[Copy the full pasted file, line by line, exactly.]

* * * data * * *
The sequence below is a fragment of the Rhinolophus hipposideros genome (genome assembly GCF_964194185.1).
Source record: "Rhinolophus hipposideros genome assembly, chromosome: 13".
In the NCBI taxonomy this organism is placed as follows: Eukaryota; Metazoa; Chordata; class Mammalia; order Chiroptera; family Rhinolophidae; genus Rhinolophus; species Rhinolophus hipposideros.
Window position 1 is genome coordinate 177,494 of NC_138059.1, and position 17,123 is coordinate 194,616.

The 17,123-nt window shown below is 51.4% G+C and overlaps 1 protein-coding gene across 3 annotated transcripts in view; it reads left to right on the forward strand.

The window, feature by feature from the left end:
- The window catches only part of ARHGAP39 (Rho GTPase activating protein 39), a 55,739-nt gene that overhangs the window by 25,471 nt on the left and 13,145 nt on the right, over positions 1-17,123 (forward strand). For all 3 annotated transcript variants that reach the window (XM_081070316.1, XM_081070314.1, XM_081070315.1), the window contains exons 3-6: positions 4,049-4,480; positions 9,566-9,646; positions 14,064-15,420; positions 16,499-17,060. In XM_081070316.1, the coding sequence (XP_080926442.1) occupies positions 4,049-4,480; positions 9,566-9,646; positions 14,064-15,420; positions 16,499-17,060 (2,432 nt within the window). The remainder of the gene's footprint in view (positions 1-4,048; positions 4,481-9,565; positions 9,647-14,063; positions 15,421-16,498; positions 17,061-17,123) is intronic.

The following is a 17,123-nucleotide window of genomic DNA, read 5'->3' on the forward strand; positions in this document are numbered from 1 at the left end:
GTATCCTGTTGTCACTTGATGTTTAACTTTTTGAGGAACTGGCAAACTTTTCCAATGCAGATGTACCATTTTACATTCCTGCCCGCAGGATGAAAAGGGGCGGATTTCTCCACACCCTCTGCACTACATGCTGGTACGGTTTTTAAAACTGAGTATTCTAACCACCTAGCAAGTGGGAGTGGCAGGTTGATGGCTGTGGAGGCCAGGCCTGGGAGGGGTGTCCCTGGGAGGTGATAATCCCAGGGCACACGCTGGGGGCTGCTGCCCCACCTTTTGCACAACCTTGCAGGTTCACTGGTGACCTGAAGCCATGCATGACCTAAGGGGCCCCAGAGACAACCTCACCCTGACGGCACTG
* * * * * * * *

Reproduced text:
The sequence below is a fragment of the Rhinolophus hipposideros genome (genome assembly GCF_964194185.1).
Source record: "Rhinolophus hipposideros genome assembly, chromosome: 13".
In the NCBI taxonomy this organism is placed as follows: Eukaryota; Metazoa; Chordata; class Mammalia; order Chiroptera; family Rhinolophidae; genus Rhinolophus; species Rhinolophus hipposideros.
Window position 1 is genome coordinate 177,494 of NC_138059.1, and position 17,123 is coordinate 194,616.

The 17,123-nt window shown below is 51.4% G+C and overlaps 1 protein-coding gene across 3 annotated transcripts in view; it reads left to right on the forward strand.

The window, feature by feature from the left end:
- The window catches only part of ARHGAP39 (Rho GTPase activating protein 39), a 55,739-nt gene that overhangs the window by 25,471 nt on the left and 13,145 nt on the right, over positions 1-17,123 (forward strand). For all 3 annotated transcript variants that reach the window (XM_081070316.1, XM_081070314.1, XM_081070315.1), the window contains exons 3-6: positions 4,049-4,480; positions 9,566-9,646; positions 14,064-15,420; positions 16,499-17,060. In XM_081070316.1, the coding sequence (XP_080926442.1) occupies positions 4,049-4,480; positions 9,566-9,646; positions 14,064-15,420; positions 16,499-17,060 (2,432 nt within the window). The remainder of the gene's footprint in view (positions 1-4,048; positions 4,481-9,565; positions 9,647-14,063; positions 15,421-16,498; positions 17,061-17,123) is intronic.

The following is a 17,123-nucleotide window of genomic DNA, read 5'->3' on the forward strand; positions in this document are numbered from 1 at the left end:
GTATCCTGTTGTCACTTGATGTTTAACTTTTTGAGGAACTGGCAAACTTTTCCAATGCAGATGTACCATTTTACATTCCTGCCCGCAGGATGAAAAGGGGCGGATTTCTCCACACCCTCTGCACTACATGCTGGTACGGTTTTTAAAACTGAGTATTCTAACCACCTAGCAAGTGGGAGTGGCAGGTTGATGGCTGTGGAGGCCAGGCCTGGGAGGGGTGTCCCTGGGAGGTGATAATCCCAGGGCACACGCTGGGGGCTGCTGCCCCACCTTTTGCACAACCTTGCAGGTTCACTGGTGACCTGAAGCCATGCATGACCTAAGGGGCCCCAGAGACAACCTCACCCTGACGGCACTG